With a Nukeproof riser bar and 50mm Vitus stem the cockpit on the Nucleus is totally sorted – the lock-on grips a real bonus in wet conditions. The Maxxis Ardent tyres also offer a good compromise between rolling speed and traction, and will definitely dig in better in loose conditions than the lower profile Ikon tyres on the Polygon. We were impressed by the Clarks brakes too, as they were more powerful than the Tektros and have a light lever action just like the Shimanos.

Vitus Nucleus 29 VR

The hydraulic Clarks disc brakes are powerful with a light action too

In fact, the only question mark over the build kit is the 8-speed Box drivetrain. Yes, you read that right, the Vitus only has 8 gears. The cogs on the SunRace cassette run from 11-42t so the range isn’t shocking, but the jumps between some of the gears is really pronounced. Also the shift action isn’t as light or as precise as that of the Shimano drivetrains found elsewhere in this test. 


We had high hopes for the 29in version of the entry-level Nucleus VR but sadly, it did not deliver. The congested action of the 100mm travel Suntour fork meant that the ride was harsher than it really should have been. So while the overall shape of the frame is sound, if not cutting edge, we always felt like we had to hold back, for fear of taking an absolute beating.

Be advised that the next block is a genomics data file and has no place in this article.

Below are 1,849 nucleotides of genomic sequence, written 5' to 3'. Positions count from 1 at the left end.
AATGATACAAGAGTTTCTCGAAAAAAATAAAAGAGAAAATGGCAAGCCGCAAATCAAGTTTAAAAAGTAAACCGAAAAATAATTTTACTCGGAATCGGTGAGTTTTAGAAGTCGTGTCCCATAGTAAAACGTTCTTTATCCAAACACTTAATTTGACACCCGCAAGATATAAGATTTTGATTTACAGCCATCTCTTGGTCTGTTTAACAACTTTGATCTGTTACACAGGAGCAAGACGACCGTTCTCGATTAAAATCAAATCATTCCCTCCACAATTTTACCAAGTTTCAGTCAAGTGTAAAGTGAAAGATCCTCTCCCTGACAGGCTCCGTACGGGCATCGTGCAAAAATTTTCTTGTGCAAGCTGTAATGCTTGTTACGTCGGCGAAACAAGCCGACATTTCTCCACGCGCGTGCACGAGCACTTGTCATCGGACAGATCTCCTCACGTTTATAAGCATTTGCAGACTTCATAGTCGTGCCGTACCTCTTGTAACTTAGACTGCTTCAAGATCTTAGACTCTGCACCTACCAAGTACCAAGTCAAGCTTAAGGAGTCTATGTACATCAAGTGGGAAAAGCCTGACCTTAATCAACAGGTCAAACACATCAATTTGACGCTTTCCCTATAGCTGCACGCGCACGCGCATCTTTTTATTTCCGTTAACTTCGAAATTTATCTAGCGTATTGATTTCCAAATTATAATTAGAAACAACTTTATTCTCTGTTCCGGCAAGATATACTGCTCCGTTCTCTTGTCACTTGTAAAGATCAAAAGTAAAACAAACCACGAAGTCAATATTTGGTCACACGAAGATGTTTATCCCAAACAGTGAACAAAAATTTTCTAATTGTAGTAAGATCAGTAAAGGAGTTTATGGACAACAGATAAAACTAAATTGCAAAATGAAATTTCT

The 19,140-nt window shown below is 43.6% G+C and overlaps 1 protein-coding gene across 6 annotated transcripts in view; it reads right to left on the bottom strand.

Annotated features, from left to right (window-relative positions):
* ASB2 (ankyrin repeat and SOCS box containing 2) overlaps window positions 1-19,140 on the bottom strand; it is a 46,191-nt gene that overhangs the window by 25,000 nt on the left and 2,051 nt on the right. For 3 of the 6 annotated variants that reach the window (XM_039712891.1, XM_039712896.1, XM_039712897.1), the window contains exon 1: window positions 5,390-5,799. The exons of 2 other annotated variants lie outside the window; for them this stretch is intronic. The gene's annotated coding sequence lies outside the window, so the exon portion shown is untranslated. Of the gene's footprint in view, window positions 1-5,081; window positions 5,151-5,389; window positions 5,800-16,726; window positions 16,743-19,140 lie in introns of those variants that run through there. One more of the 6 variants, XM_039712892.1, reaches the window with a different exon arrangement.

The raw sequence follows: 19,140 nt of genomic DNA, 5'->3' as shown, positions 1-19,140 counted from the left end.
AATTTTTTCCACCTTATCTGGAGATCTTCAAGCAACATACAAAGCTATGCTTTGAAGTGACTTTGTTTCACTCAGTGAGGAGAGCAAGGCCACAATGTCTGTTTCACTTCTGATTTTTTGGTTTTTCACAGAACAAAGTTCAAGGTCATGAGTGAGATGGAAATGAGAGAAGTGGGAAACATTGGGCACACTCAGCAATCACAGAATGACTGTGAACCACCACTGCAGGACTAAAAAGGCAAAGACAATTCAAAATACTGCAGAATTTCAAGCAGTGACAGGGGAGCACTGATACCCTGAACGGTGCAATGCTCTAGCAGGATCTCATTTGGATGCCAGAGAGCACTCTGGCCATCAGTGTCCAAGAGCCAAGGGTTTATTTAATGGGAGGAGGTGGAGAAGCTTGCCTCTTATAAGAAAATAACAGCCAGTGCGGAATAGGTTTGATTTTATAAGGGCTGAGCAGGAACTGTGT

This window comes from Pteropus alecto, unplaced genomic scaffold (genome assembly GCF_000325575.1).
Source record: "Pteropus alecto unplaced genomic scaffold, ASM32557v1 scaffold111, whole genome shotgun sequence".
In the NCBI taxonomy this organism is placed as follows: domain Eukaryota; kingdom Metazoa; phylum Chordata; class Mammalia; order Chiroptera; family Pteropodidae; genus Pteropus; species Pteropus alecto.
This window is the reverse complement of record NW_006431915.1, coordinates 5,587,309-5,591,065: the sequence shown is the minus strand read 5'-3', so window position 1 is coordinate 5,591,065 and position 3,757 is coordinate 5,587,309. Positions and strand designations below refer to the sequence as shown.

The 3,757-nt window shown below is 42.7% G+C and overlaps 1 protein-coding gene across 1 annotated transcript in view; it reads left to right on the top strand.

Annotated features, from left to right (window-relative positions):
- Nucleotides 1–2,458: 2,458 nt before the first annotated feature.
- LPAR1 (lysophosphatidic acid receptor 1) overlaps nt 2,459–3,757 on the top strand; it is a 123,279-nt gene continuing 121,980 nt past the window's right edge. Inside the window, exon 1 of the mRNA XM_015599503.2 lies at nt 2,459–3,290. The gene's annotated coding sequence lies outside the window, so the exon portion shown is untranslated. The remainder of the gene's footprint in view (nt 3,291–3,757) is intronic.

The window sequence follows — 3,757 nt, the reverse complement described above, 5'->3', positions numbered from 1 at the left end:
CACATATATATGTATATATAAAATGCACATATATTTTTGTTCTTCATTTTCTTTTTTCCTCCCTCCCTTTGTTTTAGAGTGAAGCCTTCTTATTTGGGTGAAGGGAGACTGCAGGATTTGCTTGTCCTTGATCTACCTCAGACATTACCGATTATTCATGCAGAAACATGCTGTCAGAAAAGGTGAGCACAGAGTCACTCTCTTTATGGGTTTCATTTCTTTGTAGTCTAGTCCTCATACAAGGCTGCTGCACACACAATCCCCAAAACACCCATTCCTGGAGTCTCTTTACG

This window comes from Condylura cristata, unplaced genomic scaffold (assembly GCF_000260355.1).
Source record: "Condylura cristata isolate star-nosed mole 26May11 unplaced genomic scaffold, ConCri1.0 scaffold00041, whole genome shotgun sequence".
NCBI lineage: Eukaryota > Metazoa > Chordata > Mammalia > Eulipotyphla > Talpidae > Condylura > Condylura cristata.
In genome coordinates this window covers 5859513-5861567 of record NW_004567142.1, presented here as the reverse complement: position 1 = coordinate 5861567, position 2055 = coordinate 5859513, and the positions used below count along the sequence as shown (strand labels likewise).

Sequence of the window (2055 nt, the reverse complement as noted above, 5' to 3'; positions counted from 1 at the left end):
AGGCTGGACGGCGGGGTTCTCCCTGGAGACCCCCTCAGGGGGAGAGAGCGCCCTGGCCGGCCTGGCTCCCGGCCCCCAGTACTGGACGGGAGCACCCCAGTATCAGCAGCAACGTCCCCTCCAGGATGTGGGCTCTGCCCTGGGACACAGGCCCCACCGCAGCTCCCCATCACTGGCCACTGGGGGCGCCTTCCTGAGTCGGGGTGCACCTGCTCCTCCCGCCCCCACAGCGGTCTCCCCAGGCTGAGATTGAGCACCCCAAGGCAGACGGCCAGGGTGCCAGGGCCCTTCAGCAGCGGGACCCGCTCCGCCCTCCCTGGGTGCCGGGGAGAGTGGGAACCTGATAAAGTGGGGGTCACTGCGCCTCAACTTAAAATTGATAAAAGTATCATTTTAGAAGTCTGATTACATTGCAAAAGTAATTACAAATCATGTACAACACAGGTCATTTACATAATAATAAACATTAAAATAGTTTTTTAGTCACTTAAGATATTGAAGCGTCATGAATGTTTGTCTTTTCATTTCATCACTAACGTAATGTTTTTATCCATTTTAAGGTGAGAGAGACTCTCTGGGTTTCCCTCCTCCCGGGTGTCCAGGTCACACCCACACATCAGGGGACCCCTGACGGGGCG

Vitus Nucleus 29 VR

With only eight gears on the Vitus there are big jumps between the ratios

And being the lightest bike in class, the Nucleus 29 VR should have made light work of the climbs, but again it was hamstrung by the specification. The larger jumps in the 8-speed Box drivetrain often left us spinning a gear that was too easy or grinding in a gear that was too hard. 

Vitus Nucleus 29 VR

Tubeless-ready WTB rims and Maxxis Ardent tyres make for a great wheelset


If you’re treading water in a fast moving current you’re going backwards. Lucky for Vitus, development in the entry-level hardtail market moves at trickle rather than a torrent, so the Nucleus 29 VR is still kind of relevant. If, however, Vitus wants to lead the way once again, the Nucleus 29 VR needs a better fork and a 10-speed drivetrain, even if that means the weight of the bike creeps up. We’d also like to see shorter seat tubes across the board and slacker steering geometry. Basically the same features we’ve come to expect on modern full suspension trail bikes.  


Frame:6061-T6 aluminium
Fork:Suntour XCR32 LO-R Air, 100mm travel
Wheels:Vitus QR 100/135mm hubs, WTB i30 TCS 2.0 rims, Maxxis Ardent 29x2.25in tyres
Drivetrain:Samox 32t, 170mm chainset, Box Four derailleur and 1x8sp shifter, SunRace 11-42t cassette
Brakes:Clarks M2 2-piston, 180/160mm rotors
Components:Nukeproof Neutron V2 780mm  bar, Vitus 50mm stem, Vitus alloy 31.6mm post, Vitus saddle
Sizes:M, L, XL
Weight:13.53kg (29.83lb)
Size tested:L
Head angle:67.4°
Seat angle:73.5°
Effective seat angle:74.4°
BB height:312mm
Front centre:735mm
Down tube:714mm
Seat tube:485mm
Top tube:615mm